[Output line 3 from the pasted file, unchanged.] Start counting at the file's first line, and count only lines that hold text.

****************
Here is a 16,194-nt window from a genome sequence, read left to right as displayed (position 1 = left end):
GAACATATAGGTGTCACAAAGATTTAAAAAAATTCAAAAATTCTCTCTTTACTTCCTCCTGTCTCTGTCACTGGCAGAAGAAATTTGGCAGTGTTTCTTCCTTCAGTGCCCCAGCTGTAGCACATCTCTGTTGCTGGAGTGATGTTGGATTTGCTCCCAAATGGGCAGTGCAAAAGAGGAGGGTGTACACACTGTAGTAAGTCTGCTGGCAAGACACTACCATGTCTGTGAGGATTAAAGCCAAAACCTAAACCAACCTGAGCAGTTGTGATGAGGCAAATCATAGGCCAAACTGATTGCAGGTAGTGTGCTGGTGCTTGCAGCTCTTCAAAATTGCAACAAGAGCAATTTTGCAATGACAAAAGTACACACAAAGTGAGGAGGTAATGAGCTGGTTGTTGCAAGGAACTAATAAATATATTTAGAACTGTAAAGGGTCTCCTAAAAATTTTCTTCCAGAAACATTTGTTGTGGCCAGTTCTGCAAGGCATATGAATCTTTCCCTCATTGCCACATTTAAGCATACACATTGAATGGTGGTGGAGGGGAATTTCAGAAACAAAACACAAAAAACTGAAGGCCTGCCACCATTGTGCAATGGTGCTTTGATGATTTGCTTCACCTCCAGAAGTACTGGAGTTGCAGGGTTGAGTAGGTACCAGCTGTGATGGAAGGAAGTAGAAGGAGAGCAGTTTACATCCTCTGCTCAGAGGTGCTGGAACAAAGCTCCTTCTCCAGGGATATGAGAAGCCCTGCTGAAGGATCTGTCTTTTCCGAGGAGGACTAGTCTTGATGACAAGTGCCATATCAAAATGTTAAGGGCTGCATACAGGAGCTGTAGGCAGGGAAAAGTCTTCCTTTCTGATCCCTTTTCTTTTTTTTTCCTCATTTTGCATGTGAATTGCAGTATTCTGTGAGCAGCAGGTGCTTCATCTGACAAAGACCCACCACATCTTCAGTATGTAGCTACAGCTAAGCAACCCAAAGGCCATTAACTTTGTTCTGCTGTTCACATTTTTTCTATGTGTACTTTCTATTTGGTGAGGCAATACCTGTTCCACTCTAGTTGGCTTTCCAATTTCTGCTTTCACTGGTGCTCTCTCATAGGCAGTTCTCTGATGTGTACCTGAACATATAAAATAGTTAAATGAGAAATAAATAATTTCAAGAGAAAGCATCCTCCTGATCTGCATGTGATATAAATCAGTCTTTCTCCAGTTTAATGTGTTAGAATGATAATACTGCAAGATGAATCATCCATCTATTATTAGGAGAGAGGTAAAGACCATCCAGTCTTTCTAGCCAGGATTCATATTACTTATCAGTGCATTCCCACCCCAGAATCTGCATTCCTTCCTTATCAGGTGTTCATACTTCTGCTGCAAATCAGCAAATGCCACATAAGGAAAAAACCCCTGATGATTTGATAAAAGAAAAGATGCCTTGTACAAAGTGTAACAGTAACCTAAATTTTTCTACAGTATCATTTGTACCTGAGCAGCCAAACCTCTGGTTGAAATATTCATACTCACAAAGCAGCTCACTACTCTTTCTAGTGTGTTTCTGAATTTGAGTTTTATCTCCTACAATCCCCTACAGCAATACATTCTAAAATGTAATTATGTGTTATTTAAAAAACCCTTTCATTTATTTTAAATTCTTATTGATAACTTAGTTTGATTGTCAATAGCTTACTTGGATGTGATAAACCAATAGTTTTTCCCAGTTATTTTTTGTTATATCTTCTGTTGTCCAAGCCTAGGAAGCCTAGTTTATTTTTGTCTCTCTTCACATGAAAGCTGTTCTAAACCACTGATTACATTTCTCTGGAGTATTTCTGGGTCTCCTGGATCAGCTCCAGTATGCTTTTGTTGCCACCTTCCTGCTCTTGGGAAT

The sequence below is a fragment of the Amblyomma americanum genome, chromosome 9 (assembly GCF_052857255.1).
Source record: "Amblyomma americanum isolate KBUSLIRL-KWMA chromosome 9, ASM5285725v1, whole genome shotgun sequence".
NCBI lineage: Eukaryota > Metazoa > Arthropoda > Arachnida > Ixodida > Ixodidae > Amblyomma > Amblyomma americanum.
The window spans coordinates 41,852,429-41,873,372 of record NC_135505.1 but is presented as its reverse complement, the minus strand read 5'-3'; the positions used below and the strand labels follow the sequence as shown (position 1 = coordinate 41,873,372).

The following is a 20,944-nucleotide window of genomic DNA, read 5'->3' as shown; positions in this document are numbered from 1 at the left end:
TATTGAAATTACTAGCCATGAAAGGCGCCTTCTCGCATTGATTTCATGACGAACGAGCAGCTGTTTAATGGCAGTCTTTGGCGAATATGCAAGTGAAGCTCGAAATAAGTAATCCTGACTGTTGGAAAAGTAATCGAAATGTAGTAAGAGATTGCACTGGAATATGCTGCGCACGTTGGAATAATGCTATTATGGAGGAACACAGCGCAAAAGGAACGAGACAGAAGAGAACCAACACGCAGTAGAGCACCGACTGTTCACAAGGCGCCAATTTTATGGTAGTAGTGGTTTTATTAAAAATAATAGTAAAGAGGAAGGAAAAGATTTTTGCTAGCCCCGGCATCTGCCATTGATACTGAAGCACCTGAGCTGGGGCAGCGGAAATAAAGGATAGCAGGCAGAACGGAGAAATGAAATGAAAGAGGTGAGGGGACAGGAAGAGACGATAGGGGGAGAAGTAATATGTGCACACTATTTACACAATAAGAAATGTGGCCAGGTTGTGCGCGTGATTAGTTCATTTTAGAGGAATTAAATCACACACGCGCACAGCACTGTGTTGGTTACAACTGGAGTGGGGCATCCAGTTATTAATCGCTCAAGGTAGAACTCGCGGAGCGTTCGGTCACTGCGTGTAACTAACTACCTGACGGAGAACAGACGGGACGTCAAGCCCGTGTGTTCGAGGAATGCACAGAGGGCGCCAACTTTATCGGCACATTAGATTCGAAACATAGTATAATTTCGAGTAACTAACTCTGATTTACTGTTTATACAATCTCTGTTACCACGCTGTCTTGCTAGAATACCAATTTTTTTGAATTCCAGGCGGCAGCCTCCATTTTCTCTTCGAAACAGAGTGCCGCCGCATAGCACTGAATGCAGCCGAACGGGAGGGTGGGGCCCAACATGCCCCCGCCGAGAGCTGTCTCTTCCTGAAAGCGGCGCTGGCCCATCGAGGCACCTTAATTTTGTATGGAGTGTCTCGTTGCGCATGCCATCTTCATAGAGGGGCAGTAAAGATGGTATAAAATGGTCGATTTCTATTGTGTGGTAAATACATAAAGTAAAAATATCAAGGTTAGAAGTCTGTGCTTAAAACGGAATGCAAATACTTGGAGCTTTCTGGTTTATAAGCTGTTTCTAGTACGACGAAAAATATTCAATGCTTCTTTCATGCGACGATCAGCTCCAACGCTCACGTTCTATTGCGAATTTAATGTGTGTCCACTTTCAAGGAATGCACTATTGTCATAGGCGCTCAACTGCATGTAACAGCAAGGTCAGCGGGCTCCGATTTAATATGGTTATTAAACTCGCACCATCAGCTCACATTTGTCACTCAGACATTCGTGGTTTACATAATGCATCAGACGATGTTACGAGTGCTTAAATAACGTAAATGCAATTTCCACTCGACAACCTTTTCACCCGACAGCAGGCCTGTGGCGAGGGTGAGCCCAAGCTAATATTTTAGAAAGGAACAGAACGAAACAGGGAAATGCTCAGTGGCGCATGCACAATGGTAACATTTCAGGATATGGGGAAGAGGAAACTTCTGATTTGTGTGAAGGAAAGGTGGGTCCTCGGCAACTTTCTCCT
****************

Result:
The sequence below is a fragment of the Amblyomma americanum genome, chromosome 9 (assembly GCF_052857255.1).